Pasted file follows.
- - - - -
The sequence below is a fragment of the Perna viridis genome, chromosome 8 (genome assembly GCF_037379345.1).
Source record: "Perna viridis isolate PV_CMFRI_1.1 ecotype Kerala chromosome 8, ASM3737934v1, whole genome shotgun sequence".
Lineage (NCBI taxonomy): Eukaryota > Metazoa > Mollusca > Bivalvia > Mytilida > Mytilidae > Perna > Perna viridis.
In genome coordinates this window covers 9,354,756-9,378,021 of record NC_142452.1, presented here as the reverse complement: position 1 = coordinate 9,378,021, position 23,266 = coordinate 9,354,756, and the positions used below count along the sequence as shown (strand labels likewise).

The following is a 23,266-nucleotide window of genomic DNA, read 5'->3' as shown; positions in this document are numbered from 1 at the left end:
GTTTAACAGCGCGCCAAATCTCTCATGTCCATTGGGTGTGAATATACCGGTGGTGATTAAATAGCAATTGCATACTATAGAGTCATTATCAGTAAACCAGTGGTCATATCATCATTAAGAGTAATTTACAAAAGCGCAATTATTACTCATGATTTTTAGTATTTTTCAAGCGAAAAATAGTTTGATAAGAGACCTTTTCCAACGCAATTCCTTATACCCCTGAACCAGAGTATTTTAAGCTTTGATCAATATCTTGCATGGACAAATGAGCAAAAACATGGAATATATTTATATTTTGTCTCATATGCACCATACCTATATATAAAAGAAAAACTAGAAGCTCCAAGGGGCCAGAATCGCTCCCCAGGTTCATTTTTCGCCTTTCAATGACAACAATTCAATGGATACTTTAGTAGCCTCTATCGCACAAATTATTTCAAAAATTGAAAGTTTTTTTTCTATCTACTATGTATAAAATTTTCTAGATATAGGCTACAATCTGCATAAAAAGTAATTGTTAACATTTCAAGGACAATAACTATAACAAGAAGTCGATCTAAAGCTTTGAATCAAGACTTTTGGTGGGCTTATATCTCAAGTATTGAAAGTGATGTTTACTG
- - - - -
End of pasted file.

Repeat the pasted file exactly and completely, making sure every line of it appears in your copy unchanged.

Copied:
The sequence below is a fragment of the Perna viridis genome, chromosome 8 (genome assembly GCF_037379345.1).
Source record: "Perna viridis isolate PV_CMFRI_1.1 ecotype Kerala chromosome 8, ASM3737934v1, whole genome shotgun sequence".
Lineage (NCBI taxonomy): Eukaryota > Metazoa > Mollusca > Bivalvia > Mytilida > Mytilidae > Perna > Perna viridis.
In genome coordinates this window covers 9,354,756-9,378,021 of record NC_142452.1, presented here as the reverse complement: position 1 = coordinate 9,378,021, position 23,266 = coordinate 9,354,756, and the positions used below count along the sequence as shown (strand labels likewise).

The following is a 23,266-nucleotide window of genomic DNA, read 5'->3' as shown; positions in this document are numbered from 1 at the left end:
GTTTAACAGCGCGCCAAATCTCTCATGTCCATTGGGTGTGAATATACCGGTGGTGATTAAATAGCAATTGCATACTATAGAGTCATTATCAGTAAACCAGTGGTCATATCATCATTAAGAGTAATTTACAAAAGCGCAATTATTACTCATGATTTTTAGTATTTTTCAAGCGAAAAATAGTTTGATAAGAGACCTTTTCCAACGCAATTCCTTATACCCCTGAACCAGAGTATTTTAAGCTTTGATCAATATCTTGCATGGACAAATGAGCAAAAACATGGAATATATTTATATTTTGTCTCATATGCACCATACCTATATATAAAAGAAAAACTAGAAGCTCCAAGGGGCCAGAATCGCTCCCCAGGTTCATTTTTCGCCTTTCAATGACAACAATTCAATGGATACTTTAGTAGCCTCTATCGCACAAATTATTTCAAAAATTGAAAGTTTTTTTTCTATCTACTATGTATAAAATTTTCTAGATATAGGCTACAATCTGCATAAAAAGTAATTGTTAACATTTCAAGGACAATAACTATAACAAGAAGTCGATCTAAAGCTTTGAATCAAGACTTTTGGTGGGCTTATATCTCAAGTATTGAAAGTGATGTTTACTG